Aussie slumps on jobs miss

 

Employment change weakest in five years

The Australian economy lost 19,000 jobs in October, 10,300 in the full-time category and 8,700 part-time ones. That was the most number of jobs lost since September 2014. Analysts’ expectations had been for a 15,000 jobs gain. The unemployment rate rose to 5.3% from 5.2% in September, as expected, though the participation rate did dip to 66.0% from 66.1%.

Since the RBA has kept the jobs market as a major focus for its monetary policy going forward, the knee-jerk reaction in money markets was to price in a higher probability for an earlier rate cut. Chances of a December rate cut rose to 25% from 14% yesterday and the chances of a cut by March next year jumped to near 60% from 45% yesterday.

The increased prospect of lower rates pressured the Australian dollar across the board, with AUD/USD dropping 0.61% to 0.6796, moving below the 55-day moving average at 0.6813 for the first time since October 17. Losses against the yen were deeper, dropping 0.71% to 73.87 and heading toward the convergence of the 100- and 55-day moving averages at 73.71 and 73.60, respectively.

 

AUD/JPY Daily Chart

Source: OANDA fxTrade

 

China data disappoints

The latest set of Chinese data for October was a disappointment. Retail sales rose 7.2% y/y matching the weakest growth in six months and well below forecasts of a 7.9% gain. A similar picture unfolded for industrial production, which increased just 4.7% y/y and a reversal of September’s jump to +5.4%. Even fixed asset investment couldn’t help sentiment with year-to-date growth of 5.2%, below estimates of a 5.4% increase.

All-in, it was a gloomy set of data which US President Trump will no doubt jump on when trying to force China to sign the Phase 1 deal. The already-weak Australian dollar edged further lower but USD/CNH looks poised to fall for the first time in five days. The pair is now at 7.0231 and has stalled ahead of the 100-day moving average at 7.0369.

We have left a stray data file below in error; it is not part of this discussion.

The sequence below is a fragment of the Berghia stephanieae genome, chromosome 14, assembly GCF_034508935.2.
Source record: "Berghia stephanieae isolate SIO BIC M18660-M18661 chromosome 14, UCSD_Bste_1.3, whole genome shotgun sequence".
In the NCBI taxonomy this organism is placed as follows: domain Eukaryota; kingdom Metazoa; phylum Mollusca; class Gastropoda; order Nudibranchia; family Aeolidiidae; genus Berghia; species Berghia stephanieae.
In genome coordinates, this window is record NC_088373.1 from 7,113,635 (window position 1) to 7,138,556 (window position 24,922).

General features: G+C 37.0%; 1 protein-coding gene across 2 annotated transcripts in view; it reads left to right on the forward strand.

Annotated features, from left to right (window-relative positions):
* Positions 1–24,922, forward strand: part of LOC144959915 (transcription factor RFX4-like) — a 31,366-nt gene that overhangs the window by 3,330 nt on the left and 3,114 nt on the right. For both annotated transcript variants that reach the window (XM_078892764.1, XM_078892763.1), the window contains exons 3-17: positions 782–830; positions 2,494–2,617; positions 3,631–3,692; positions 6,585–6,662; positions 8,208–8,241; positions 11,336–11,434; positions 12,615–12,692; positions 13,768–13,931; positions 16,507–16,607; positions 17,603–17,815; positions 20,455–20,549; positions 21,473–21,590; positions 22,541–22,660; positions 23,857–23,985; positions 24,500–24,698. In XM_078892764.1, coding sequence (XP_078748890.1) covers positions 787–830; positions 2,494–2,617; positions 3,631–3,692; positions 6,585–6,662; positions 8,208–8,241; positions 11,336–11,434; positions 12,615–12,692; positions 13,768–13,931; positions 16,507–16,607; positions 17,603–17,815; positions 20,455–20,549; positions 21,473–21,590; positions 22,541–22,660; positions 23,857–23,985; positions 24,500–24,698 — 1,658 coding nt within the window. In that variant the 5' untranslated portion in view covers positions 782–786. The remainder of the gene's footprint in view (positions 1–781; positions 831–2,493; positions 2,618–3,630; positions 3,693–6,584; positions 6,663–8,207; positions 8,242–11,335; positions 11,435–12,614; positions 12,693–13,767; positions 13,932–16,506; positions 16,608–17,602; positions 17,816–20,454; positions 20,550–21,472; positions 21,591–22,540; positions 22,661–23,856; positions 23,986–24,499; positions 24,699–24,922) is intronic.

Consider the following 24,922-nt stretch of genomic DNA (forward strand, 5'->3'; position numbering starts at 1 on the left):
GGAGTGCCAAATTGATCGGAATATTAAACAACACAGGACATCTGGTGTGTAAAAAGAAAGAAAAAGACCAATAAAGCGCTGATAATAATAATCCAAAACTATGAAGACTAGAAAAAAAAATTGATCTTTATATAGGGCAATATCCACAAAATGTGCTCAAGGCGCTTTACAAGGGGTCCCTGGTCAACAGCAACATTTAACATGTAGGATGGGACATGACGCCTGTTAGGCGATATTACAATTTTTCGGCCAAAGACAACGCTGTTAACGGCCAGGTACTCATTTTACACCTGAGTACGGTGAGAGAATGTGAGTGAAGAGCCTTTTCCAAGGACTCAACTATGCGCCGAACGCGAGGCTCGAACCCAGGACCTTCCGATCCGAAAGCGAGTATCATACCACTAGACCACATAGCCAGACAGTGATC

USD/CNH Daily Chart

Source: OANDA fxTrade

 

Japan registers Q3 growth – just

The Japanese economy grew 0.1% on a quarter-by=quarter basis in the third quarter, data released early this morning showed. That was the weakest rate of expansion in seven quarters and risks dipping into negative territory in Q4.

There were too many other inputs affecting the Japanese yen so there was no significant weakening in the currency. The reaction was more evident in the equity market, with the Japan225 index falling 0.27% to 23,312.

 

More growth data

GDP growth numbers for both Germany and the Euro-zone for Q3 are due today, with both expected to show the same growth rate as the previous quarter, -0.1% q/q for Germany and +0.2% for the Euro-zone. UK retail sales are seen rising 0.2% y/y in October after a flat reading in September.

The second day of the Fed Chairman’s testimony on Capitol Hill does not normally differ much from day one, but the Q&A session might throw up some interesting news bytes. Powell’s testimony is accompanied by speeches from FOMC colleagues Evans, Clarida, Bullard, Daly, Williams and Kaplan. The mantra will likely be the usual “on hold, subject to data” one.

 

The full MarketPulse data calendar can be viewed at https://www.marketpulse.com/economic-events/

 

 

This article is for general information purposes only. It is not investment advice or a solution to buy or sell securities. Opinions are the authors; not necessarily that of OANDA Corporation or any of its affiliates, subsidiaries, officers or directors. Leveraged trading is high risk and not suitable for all. You could lose all of your deposited funds.

Andrew Robinson

Andrew Robinson

Senior Market Analyst at MarketPulse
A seasoned professional with more than 30 years’ experience in foreign exchange, interest rates and commodities, Andrew Robinson is a senior market analyst with OANDA, responsible for providing timely and relevant market commentary and live market analysis throughout the Asia-Pacific region. Having previously worked in Europe, since moving to Singapore he worked with several leading institutions including Bloomberg, Saxo Capital Markets and Informa Global Markets, proving FX strategies based on a combination of technical and fundamental analysis as well as market flow information. Andrew began his career as an FX dealer with NatWest and the Royal Bank of Scotland in the UK.
Andrew Robinson

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